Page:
<< -- 2 -- Robert Anderson A PARISIAN DISCO?
The Prologue despairs of Europe. It has become far too belligerent, as its young men now
prefer battle to love. Bellona, Roman goddess of war, eggs them on, and it is here that
Andrei Serban as stage director first declares with emphasis that every drop of comic juice
is to be extracted from Rameau's opéra-ballet. The composer made Bellona a bass
as somewhat masculine sister to Mars. João Fernandes sings her with conviction despite a
bedraggled carrot wig and skirt of ludicrous brevity
[listen -- 'La Gloire vous appelle: écoutez ses trompettes!',
DVD1, Prologue, chapter 8, 0:00-1:25].
The lightly-moustached Cupid of Valérie Gabail has abandoned hope for his home continent,
and urges his minions to range far afield, where maybe true love can be found
[listen -- 'Ranimez vos flambeaux, remplissez vos carquois',
DVD1, Prologue, chapter 14, 0:00-1:21].
A scene from 'Les Indes galantes'. Photo © Cosimo Mirco Magliocca
Rameau's command of orchestral effects is more than ready for the wildest storm or
most eruptive volcano. The first entrée is set on an island in the Indian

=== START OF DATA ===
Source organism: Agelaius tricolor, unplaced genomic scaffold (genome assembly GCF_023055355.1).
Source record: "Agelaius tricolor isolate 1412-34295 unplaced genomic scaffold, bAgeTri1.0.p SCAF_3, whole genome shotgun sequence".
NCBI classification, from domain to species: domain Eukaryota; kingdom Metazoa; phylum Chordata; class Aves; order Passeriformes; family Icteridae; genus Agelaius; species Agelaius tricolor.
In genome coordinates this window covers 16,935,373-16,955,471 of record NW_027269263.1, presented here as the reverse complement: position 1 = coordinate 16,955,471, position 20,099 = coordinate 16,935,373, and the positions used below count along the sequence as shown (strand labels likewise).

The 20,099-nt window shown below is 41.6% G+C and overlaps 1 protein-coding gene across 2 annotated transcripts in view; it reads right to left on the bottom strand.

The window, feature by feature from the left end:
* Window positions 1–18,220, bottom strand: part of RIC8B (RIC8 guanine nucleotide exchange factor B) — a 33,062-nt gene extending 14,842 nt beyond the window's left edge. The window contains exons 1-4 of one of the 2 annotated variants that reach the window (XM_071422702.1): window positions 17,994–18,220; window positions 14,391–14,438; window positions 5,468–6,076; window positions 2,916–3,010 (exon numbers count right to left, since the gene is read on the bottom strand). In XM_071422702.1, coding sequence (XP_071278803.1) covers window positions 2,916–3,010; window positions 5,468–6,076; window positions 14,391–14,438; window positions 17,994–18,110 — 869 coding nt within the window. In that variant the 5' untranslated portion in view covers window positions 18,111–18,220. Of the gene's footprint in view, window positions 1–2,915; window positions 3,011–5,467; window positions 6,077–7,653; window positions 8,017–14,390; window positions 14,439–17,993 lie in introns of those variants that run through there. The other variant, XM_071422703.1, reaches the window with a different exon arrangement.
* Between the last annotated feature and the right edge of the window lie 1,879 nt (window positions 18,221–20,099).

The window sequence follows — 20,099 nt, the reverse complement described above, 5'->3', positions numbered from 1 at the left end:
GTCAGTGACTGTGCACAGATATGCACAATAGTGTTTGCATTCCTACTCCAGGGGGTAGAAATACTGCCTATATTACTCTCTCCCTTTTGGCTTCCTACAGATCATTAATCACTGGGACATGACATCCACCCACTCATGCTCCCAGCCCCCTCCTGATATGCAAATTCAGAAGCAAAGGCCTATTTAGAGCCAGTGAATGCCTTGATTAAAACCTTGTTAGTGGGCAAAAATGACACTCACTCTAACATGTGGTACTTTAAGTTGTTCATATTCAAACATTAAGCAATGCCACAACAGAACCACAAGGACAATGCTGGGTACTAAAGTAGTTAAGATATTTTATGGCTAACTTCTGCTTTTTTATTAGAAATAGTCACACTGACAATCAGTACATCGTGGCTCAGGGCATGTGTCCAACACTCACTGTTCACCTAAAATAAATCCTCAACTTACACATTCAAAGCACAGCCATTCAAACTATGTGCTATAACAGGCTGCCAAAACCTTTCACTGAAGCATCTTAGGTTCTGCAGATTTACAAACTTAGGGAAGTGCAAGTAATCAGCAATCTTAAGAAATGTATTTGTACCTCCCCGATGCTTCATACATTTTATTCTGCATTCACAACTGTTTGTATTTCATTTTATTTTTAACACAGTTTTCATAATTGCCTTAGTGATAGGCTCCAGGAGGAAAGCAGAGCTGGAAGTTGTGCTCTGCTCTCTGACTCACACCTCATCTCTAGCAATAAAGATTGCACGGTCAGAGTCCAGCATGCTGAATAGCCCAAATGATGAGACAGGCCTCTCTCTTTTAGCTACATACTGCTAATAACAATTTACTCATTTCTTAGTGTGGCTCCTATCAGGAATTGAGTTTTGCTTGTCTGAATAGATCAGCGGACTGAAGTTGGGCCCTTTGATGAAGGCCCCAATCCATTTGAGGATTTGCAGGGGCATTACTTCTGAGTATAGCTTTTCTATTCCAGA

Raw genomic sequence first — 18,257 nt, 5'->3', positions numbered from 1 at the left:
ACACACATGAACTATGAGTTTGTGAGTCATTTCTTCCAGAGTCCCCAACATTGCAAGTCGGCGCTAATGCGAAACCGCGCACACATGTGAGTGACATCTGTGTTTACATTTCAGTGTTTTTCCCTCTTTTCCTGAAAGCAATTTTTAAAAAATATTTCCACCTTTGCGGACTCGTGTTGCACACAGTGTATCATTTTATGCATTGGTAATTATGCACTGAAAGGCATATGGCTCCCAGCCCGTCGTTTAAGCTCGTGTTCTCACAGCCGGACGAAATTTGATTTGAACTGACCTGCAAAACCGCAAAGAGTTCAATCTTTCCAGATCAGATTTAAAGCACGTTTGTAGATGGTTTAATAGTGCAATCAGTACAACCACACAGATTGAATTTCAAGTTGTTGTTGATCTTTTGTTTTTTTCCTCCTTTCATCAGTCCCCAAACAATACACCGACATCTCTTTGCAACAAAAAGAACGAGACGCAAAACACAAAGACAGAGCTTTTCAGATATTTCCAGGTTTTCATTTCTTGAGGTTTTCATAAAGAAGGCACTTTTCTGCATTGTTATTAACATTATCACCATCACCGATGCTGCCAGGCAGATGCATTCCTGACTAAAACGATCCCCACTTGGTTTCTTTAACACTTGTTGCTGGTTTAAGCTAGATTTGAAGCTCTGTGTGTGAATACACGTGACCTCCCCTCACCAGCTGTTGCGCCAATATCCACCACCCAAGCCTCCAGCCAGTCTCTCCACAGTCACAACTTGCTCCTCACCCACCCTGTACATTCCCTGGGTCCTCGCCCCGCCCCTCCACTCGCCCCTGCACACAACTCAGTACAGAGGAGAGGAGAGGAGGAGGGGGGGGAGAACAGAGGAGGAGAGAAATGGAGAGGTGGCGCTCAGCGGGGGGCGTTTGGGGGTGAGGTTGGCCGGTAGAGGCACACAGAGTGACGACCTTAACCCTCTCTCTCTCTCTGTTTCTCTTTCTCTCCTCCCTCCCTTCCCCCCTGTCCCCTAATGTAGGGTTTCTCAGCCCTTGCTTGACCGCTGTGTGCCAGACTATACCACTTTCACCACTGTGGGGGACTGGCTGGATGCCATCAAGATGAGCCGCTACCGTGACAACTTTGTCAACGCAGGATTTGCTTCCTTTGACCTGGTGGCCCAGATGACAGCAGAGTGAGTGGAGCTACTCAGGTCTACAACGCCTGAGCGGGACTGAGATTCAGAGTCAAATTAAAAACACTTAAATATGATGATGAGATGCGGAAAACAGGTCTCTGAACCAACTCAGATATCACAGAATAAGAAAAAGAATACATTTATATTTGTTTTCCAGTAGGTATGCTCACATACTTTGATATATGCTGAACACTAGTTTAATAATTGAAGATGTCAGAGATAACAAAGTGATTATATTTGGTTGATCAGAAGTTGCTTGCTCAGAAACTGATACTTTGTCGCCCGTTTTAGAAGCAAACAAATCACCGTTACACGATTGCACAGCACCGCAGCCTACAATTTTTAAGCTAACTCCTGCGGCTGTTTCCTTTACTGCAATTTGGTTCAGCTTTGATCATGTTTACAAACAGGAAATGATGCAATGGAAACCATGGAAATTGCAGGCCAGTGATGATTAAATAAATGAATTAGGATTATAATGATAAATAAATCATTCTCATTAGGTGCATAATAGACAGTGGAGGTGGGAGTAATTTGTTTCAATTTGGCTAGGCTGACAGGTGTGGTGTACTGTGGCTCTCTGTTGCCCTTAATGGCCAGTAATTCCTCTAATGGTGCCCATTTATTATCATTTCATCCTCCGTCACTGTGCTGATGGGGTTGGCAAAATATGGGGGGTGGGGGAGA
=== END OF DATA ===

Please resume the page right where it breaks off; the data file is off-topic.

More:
Ocean where a generous Turk, based according to the librettist on a contemporary Grand
Vizier, surrenders his European beloved to her compatriot conveniently washed up after
shipwreck. Nicolas Cavallier as Osman makes a splendid case for Turkey's entry to the
European Union as he dispenses sweet reasonableness beside a wandering minaret. The Emilie
of Anna Maria Panzarella vividly heralds the storm
[listen -- 'La nuit couvre les cieux!',
DVD1, Première entrée, chapter 2, 0:00-1:31]. Equally effective is the
Peruvian earthquake of the second entrée, as the chorus bewails the torments
of the earth's guts
[listen -- 'Tremblement de terre -- Dans les abîmes de la terre',
DVD1, Deuxième entrée, chapter 13, 0:00-1:22].
Copyright © 7 September 2005
Robert Anderson, London UK